My hope is that for archaeology, we do not try and usher blogging into one course or the other, but instead utilize its ability so that it can adapt to many forums and to address a range of audiences. Many think that blogging in archaeology needs to be refereed, and taken down a more “traditional” path. Yes, that is one course that may be explored. We must realize, though, that when we do that, we are challenging the basic principles on which blogging was founded. We are limiting its accessibility, and instead of blogging, we are now just creating an on-line, short-form publication. I would like to see blogging in archaeology continue to create a link between the public and the archaeologist, to enhance the public’s perception of archaeology and continue to make this knowledge accessible to any and all.
Kristin Sewell: Blogging: What’s in it for writers?
My colleagues have shown the benefits of the short form and how blogs as a medium of knowledge transmission have opened the world up for immediate and unlimited access to information exchange. The internet is, after all is said and done, the modern oracle. To borrow a phrase from the popular game show Who Wants to be a Millionaire, the internet is the best “phone a friend” lifeline anyone could ask for. Blogs offer access to all with the only requisites being an open internet port and moderate curiosity. For archaeology, that means knowledge that used to be accessible only through professional membership and admission to university is now available to anyone. Blogs clearly have a benefit for scholarly researchers and the reading public at large.
But why write? As a graduate student, I am advised by a chorus of professors and advanced students to write, write again, and write some more. Practice the craft of composition and analysis! Whether you struggle for an hour and produce 200 words or churn out 10 pages of text with the greatest of ease, the advice is always the same: write and write every day. There’s a universe of literature on the subject of how to become a better writer – much of it in the blogosphere—with advice on exploring topics, generating ideas, and producing words for the page. But in this case, the answer is in the question, young grasshopper. Blog! Not only does blogging allow the writer to concentrate in a single area of interest—a luxury for many students—but blogging allows the writer to get ideas published and reviewed by a broad audience of critics many of whom are avid and knowledgeable readers in the very subject area of interest! The short form provides an opportunity for readers to read and writers to write with near limitless possibilities. So, I say, blog, blog again, and blog some more. Have a voice. Be heard. Be read.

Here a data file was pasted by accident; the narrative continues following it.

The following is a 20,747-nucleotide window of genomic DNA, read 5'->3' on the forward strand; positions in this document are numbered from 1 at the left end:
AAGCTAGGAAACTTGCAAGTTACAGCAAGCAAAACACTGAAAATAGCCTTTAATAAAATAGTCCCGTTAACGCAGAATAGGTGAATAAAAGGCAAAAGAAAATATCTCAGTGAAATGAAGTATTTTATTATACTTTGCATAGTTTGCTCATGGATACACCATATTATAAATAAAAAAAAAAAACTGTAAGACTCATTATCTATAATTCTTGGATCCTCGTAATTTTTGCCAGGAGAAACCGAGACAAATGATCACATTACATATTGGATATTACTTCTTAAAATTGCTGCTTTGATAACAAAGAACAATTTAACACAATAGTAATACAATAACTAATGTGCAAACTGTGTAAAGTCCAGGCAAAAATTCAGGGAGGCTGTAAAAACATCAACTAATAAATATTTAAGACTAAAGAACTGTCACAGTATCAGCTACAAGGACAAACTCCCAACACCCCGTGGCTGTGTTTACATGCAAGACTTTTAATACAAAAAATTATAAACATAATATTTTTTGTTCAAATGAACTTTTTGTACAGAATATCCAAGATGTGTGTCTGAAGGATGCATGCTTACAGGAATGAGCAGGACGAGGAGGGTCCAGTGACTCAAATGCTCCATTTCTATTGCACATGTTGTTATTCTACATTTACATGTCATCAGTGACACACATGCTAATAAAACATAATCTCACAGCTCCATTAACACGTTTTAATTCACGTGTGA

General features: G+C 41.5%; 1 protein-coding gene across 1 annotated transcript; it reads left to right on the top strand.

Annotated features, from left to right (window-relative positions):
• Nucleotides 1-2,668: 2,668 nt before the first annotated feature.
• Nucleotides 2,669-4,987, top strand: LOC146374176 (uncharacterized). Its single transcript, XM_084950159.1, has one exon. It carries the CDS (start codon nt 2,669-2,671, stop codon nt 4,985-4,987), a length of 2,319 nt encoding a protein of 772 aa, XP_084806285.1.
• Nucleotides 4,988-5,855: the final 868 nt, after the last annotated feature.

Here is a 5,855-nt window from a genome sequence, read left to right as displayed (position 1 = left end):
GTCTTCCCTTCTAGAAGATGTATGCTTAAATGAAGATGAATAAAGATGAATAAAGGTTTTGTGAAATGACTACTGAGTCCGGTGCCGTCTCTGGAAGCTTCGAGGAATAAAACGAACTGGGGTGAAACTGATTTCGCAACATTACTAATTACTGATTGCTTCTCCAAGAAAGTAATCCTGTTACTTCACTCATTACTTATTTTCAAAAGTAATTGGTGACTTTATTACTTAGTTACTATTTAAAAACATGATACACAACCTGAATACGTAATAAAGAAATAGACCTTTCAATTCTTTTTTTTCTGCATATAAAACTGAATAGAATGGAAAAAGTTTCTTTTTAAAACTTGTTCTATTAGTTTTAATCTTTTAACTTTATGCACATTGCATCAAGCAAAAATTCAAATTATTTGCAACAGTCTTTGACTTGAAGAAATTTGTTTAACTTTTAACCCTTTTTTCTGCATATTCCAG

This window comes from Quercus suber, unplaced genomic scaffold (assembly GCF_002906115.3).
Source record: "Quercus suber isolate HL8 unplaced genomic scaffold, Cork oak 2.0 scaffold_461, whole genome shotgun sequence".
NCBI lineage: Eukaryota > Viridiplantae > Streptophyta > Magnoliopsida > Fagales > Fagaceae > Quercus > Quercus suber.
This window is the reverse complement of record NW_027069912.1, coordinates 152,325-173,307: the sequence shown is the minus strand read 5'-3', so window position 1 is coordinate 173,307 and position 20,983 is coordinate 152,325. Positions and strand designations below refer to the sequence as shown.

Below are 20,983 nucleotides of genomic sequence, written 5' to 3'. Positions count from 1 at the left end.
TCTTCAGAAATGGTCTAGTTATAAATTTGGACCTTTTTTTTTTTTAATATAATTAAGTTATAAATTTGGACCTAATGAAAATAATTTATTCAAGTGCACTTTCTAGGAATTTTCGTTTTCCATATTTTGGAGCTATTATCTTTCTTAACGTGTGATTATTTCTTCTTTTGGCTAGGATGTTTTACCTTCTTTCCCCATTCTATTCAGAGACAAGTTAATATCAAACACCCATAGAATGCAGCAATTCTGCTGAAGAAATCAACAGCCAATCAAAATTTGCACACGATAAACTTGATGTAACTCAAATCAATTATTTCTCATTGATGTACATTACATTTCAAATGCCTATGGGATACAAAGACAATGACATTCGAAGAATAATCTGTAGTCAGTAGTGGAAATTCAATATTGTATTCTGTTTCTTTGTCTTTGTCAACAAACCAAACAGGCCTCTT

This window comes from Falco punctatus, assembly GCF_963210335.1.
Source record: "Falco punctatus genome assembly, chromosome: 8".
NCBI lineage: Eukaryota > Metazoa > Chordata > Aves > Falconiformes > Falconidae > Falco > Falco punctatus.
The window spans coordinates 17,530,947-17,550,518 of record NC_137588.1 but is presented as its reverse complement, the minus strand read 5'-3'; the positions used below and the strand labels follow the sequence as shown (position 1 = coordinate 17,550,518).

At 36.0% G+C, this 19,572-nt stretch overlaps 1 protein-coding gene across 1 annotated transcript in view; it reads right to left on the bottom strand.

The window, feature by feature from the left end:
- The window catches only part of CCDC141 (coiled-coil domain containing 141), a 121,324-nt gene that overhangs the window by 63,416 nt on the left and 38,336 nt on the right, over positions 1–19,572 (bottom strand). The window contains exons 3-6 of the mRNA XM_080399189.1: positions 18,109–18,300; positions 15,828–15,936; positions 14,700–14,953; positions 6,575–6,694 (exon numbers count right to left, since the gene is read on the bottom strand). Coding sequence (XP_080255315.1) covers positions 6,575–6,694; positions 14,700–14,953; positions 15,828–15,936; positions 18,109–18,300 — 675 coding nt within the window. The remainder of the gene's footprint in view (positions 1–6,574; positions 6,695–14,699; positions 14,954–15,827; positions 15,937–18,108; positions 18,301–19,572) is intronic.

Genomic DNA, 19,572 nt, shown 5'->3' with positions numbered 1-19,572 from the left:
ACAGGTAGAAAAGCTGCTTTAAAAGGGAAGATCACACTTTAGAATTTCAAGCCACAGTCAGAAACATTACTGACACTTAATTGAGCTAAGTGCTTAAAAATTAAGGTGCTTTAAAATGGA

Lynne Goldstein, CAP Director: Blogging and Engagement
From the perspective of Director of Campus Archaeology, blogging (for us) has accomplished a number of things that traditional forms of writing and engagement have not been able to do. First, we are able to reach many more people in many more places (both academic and public) than we have ever been able to reach by traditional means. Second, readers are far more likely to engage with a blog – they will post comments and ask questions that might otherwise never get asked or answered. A professional can try to explain or clarify a concept for an amateur, or a member of the public can ask direct questions from an archaeologist. Professionals themselves can use blogs to discuss issues with other professionals. We have had the experience of all of these types of engagement with our blog. Finally, blogs can provide some basic discussion and ideas for more traditionally published papers and books. In trying to understand some of the comments, one may well develop an important aspect of a paper that might otherwise not happen.